Even before the Coronavirus pandemic engulfed the world last year — majorly upending the global economy — Information and Communications Technology (ICT) was rapidly transforming the rules of business. Thanks to its size and nature of products, the ICT industry, including telecommunications operators, computer and software producers and electronic equipment manufacturers, are playing a significant role in boosting economic growth.
This growth is fuelled by the ease of business in the workplace and convenience for the individual end-user thanks to the outreach of technologies that have spurred connectivity and a strong productivity base.
In 2020, China officially surpassed the US in its number of patent applications, with its spending on R&D climbing 10% to $378bn. China had also outstripped the US in putting out research papers in the natural sciences, according to data released in the third quarter of 2020.
A significant such story is that of Huawei, which despite a lack of level playing field in the West, especially the US, over geo-political considerations has not been able to stop its smart-solution, innovative march — pivoted on hi-tech accessibility and affordability — on a global scale. In 2020 alone, the company invested about $20bn on R&D, with $100bn to be invested in the next five years. It also launched 13 open labs in the world.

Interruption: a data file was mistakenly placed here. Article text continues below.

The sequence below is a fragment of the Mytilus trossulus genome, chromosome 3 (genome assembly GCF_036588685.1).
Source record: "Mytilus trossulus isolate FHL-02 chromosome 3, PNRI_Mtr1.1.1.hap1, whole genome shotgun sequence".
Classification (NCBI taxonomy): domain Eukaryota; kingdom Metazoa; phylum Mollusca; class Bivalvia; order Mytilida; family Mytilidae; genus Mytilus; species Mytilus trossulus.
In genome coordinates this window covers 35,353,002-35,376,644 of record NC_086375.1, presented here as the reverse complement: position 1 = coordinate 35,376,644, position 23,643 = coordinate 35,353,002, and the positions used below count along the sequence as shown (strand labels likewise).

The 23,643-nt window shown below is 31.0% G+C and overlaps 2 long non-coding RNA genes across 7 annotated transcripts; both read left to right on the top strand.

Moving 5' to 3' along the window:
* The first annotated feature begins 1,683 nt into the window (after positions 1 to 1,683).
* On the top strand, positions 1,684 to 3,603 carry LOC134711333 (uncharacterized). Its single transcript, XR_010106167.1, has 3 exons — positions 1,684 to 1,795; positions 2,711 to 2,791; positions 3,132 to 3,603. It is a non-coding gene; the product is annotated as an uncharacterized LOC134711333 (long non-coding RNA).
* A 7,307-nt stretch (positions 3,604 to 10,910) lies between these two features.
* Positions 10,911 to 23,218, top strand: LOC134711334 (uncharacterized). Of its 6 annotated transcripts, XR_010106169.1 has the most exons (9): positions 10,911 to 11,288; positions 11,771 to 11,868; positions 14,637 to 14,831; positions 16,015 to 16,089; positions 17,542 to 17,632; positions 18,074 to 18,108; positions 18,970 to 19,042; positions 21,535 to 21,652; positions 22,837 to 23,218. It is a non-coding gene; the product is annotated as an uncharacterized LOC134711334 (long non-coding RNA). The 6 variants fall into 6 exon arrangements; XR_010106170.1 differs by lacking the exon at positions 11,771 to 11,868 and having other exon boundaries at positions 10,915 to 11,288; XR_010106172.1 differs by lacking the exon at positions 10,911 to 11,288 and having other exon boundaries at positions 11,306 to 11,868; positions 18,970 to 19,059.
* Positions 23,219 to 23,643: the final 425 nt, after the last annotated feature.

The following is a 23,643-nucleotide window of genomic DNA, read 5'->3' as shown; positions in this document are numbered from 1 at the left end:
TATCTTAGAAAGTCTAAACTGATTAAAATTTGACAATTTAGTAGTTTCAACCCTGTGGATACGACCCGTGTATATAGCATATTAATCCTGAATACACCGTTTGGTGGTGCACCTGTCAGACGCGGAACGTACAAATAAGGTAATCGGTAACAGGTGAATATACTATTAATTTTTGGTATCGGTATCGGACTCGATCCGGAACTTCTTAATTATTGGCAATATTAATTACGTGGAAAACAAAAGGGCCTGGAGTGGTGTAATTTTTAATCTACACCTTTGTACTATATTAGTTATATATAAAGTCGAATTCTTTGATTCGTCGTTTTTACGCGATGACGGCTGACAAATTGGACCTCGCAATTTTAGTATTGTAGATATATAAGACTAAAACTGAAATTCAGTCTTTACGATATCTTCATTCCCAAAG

A Global Competitive Index conceived by the tech giant in collaboration with Oxford Economics that evaluated the scale of digital traction from ICT investment cites that every dollar invested in digital technologies in the last three decades added, on average, $20 to the global GDP. This is massive when compared to the non-digital investments that only fetched, on average, $3 to a dollar.